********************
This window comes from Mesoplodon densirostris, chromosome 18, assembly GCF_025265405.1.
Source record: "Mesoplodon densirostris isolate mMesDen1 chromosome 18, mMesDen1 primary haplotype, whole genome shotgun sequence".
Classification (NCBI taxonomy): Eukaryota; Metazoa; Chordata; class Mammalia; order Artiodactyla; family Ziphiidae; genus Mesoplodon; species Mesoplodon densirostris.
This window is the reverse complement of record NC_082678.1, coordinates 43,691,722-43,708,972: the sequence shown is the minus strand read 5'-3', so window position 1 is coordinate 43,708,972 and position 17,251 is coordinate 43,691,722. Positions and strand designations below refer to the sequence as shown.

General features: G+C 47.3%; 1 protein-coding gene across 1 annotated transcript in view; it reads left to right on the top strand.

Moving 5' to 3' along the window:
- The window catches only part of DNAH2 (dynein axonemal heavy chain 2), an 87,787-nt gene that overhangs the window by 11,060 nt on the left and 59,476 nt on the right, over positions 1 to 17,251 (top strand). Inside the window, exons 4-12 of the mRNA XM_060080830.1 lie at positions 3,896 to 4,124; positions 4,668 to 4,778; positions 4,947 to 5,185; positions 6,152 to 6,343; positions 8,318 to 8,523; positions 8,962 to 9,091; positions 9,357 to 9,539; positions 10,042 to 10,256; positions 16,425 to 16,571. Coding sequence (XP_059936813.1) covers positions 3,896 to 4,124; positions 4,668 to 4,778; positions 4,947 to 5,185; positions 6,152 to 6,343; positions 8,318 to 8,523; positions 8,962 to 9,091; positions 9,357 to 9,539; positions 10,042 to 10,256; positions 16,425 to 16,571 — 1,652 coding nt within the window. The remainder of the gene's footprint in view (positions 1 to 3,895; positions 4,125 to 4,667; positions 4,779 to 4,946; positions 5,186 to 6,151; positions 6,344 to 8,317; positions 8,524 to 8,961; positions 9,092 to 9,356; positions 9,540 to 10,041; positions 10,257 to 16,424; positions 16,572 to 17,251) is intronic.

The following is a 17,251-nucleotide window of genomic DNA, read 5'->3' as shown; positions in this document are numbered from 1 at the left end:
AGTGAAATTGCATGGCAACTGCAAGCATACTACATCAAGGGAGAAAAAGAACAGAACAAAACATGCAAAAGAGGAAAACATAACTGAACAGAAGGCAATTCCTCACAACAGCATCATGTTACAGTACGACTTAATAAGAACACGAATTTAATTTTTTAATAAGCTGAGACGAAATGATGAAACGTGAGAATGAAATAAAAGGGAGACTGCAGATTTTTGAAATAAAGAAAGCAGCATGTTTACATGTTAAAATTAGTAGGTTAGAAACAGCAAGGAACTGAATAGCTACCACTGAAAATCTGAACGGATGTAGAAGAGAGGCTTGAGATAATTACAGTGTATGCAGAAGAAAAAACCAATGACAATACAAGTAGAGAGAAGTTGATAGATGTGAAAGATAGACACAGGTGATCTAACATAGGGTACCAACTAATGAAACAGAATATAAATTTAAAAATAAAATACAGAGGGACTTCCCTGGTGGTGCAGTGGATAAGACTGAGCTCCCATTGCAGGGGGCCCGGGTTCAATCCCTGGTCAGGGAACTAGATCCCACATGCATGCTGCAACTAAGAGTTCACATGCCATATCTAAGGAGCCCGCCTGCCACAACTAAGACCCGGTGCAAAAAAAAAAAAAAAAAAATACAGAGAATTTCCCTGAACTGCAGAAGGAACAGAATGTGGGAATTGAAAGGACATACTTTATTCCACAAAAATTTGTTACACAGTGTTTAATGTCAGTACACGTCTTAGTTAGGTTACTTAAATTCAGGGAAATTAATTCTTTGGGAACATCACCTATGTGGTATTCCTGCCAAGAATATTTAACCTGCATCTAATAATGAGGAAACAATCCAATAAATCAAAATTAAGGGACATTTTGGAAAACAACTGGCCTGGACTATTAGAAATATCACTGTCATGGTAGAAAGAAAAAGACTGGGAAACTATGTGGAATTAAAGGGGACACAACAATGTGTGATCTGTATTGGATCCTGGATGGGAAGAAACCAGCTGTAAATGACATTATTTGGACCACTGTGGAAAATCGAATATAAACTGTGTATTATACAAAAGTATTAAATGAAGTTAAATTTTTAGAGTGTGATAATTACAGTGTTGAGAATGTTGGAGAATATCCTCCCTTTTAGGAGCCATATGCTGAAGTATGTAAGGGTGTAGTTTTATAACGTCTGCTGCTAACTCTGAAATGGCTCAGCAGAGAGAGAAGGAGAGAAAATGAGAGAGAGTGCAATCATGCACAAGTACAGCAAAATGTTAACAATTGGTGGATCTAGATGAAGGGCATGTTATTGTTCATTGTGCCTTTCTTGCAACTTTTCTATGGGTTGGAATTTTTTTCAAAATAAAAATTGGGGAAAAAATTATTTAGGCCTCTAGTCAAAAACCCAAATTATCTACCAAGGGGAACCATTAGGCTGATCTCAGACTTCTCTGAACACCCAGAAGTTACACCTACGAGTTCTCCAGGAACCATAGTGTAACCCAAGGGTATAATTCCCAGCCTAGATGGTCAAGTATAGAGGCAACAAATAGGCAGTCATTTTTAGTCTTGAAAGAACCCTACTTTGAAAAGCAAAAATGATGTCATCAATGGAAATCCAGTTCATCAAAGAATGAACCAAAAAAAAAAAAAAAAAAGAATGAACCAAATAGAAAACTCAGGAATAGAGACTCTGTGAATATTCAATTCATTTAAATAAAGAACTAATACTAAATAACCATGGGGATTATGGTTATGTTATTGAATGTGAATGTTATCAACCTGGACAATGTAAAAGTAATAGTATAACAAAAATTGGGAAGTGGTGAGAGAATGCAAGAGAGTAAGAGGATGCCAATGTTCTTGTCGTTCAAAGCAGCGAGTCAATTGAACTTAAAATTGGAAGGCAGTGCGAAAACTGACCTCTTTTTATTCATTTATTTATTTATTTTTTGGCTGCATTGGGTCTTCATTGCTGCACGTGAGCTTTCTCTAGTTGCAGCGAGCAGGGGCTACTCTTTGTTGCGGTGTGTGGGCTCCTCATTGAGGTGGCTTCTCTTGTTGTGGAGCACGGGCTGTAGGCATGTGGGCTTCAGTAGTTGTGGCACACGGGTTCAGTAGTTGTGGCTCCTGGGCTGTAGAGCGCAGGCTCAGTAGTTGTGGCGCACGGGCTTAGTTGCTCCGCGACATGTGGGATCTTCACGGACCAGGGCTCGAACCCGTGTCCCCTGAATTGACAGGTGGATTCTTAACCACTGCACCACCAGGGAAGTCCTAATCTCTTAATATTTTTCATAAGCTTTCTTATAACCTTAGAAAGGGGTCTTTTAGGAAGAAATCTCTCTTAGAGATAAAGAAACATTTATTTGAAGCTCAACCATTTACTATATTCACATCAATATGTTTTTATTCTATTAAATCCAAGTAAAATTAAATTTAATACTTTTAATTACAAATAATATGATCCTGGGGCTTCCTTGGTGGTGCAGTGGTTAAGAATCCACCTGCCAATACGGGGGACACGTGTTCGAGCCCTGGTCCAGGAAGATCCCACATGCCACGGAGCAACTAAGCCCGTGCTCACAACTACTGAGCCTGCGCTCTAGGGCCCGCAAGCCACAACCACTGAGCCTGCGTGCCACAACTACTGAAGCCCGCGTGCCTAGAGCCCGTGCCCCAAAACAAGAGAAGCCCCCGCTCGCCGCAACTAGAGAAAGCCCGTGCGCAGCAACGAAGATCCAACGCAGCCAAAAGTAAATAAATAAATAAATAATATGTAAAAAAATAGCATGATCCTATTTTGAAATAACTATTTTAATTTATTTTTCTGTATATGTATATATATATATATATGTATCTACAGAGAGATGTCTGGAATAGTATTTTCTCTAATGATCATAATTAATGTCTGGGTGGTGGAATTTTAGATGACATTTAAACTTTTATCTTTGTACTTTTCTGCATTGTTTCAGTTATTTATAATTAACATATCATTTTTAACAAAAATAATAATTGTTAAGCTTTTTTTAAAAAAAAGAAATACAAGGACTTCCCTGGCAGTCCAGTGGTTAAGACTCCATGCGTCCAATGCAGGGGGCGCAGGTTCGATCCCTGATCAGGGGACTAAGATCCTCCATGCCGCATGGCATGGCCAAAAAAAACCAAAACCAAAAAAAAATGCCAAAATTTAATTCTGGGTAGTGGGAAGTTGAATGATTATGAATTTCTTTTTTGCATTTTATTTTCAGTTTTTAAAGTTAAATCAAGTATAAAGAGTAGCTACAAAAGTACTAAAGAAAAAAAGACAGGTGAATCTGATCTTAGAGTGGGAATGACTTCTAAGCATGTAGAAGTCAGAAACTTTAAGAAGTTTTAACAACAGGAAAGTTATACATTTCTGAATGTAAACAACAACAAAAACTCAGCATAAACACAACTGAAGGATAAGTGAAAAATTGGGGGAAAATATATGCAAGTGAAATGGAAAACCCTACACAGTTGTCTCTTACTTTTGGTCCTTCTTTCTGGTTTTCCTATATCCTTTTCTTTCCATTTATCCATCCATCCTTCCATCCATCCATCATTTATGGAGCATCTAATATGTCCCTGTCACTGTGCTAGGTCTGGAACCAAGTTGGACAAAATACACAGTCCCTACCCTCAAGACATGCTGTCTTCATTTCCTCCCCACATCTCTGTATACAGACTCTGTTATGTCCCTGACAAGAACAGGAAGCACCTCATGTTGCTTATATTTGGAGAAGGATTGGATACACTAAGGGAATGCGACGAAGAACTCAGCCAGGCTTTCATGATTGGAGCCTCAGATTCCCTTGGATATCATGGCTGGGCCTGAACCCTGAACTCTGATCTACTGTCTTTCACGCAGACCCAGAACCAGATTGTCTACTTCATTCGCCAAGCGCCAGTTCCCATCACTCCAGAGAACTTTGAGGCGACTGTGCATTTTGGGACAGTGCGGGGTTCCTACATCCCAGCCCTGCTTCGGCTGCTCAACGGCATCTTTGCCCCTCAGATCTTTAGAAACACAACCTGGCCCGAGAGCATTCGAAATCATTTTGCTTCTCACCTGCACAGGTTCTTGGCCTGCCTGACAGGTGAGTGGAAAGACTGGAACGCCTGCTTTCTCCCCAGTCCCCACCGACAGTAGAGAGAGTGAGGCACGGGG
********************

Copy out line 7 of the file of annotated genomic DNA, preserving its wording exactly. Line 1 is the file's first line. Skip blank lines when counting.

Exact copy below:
- The window catches only part of DNAH2 (dynein axonemal heavy chain 2), an 87,787-nt gene that overhangs the window by 11,060 nt on the left and 59,476 nt on the right, over positions 1 to 17,251 (top strand). Inside the window, exons 4-12 of the mRNA XM_060080830.1 lie at positions 3,896 to 4,124; positions 4,668 to 4,778; positions 4,947 to 5,185; positions 6,152 to 6,343; positions 8,318 to 8,523; positions 8,962 to 9,091; positions 9,357 to 9,539; positions 10,042 to 10,256; positions 16,425 to 16,571. Coding sequence (XP_059936813.1) covers positions 3,896 to 4,124; positions 4,668 to 4,778; positions 4,947 to 5,185; positions 6,152 to 6,343; positions 8,318 to 8,523; positions 8,962 to 9,091; positions 9,357 to 9,539; positions 10,042 to 10,256; positions 16,425 to 16,571 — 1,652 coding nt within the window. The remainder of the gene's footprint in view (positions 1 to 3,895; positions 4,125 to 4,667; positions 4,779 to 4,946; positions 5,186 to 6,151; positions 6,344 to 8,317; positions 8,524 to 8,961; positions 9,092 to 9,356; positions 9,540 to 10,041; positions 10,257 to 16,424; positions 16,572 to 17,251) is intronic.